self-sown


Also found in: Thesaurus.

self-sow

(sĕlf′sō′)
intr.v. self-sowed (-sōd′), self-sown or self-sowed, self-sow·ing, self-sows
To reproduce or spread by natural dispersion of seed: a plant that self-sows readily.

self-sown

adj
(Botany) (of plants) growing from seed dispersed by any means other than by the agency of man or animals. Also: self-seeded

self′-sown′



adj.
sown by itself, or without human or animal agency, as a plant grown from seeds dropped from another plant.
[1600–10]
ThesaurusAntonymsRelated WordsSynonymsLegend:
Adj.1.self-sown - growing from seed dispersed by natural agency such as wind or birds
planted - set in the soil for growth
References in classic literature ?
Here there are extensive heaths, with a few clumps of old Scotch firs on the distant hill-tops: within the last ten years large spaces have been enclosed, and self-sown firs are now springing up in multitudes, so close together that all cannot live.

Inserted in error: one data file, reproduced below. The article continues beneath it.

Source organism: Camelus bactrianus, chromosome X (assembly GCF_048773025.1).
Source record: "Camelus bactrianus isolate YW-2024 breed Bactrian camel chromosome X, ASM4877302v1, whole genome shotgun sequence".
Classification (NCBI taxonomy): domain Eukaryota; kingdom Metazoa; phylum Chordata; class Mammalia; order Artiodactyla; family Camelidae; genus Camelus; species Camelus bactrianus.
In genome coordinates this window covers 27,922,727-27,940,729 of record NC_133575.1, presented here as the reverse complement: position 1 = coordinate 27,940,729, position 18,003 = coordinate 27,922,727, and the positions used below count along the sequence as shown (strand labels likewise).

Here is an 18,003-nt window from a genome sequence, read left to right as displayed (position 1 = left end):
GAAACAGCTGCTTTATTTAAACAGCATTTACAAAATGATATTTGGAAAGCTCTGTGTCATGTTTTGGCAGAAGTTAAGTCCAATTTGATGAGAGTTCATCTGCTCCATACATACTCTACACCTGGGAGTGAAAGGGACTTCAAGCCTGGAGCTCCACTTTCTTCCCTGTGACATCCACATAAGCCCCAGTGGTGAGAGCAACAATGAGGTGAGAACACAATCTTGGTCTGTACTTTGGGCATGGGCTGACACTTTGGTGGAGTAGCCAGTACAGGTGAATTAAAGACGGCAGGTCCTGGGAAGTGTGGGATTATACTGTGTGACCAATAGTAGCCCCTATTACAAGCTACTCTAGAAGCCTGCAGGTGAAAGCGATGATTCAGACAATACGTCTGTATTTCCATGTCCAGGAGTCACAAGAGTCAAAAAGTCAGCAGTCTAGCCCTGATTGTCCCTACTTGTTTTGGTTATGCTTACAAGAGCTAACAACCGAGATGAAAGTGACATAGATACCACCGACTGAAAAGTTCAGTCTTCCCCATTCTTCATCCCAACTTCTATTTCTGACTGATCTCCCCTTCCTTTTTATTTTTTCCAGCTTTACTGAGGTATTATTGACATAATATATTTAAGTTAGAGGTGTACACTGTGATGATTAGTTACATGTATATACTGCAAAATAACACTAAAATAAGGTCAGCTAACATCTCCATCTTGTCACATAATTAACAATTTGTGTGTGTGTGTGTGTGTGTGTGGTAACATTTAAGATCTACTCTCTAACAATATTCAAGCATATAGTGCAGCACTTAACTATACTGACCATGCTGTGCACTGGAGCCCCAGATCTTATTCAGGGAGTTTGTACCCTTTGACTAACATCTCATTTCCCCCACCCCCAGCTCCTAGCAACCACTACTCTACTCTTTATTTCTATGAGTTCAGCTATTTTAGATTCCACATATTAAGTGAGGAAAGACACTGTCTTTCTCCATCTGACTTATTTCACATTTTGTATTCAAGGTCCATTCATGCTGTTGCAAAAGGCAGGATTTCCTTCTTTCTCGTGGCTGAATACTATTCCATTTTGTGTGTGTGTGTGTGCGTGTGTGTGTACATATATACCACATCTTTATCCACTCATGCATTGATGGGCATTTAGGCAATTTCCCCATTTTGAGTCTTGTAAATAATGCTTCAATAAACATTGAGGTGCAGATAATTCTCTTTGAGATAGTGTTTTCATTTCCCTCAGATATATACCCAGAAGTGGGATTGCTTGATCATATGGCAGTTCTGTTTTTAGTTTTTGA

The little wall of the raised bed that runs down one side has lots of self-sown ferns among its mosscovered stones and we've cut back all the old fronds to reveal the knuckles of the new ones.
The little wall of the raised bed that runs down one side has lots of self-sown ferns among its moss-covered stones and we've cut back all the old fronds to reveal the knuckles of the new ones.
Last year I cheated and lifted tiny seedlings self-sown around the mother plants.
Third, the dispersal of hundreds or thousands of seeds guarantees that you will be faced with a horrendous weeding task as the self-sown seeds germinate.
Pot up self-sown seedlings by digging them up and potting them up, placing them in a shady cold frame or on a cool, shady windowsill.
GOOD IDEA: Scour cottage borders for self-sown plants that can be potted up and added to your patio displays.
Continue to weed borders, watching out for any self-sown seedlings in the process.
It may take some extra weeding and thinning, but the self-sown seed always seems to do better than when I plant the seed.
Self-sown seedlings will appear in future years but will rarely come true.
Another treasure that never fails to return from self-sown seed is dill (Anethum graveolens).
They're basically hawthorn, with stretches of native privet, and several other species either self-sown or used to fill gaps.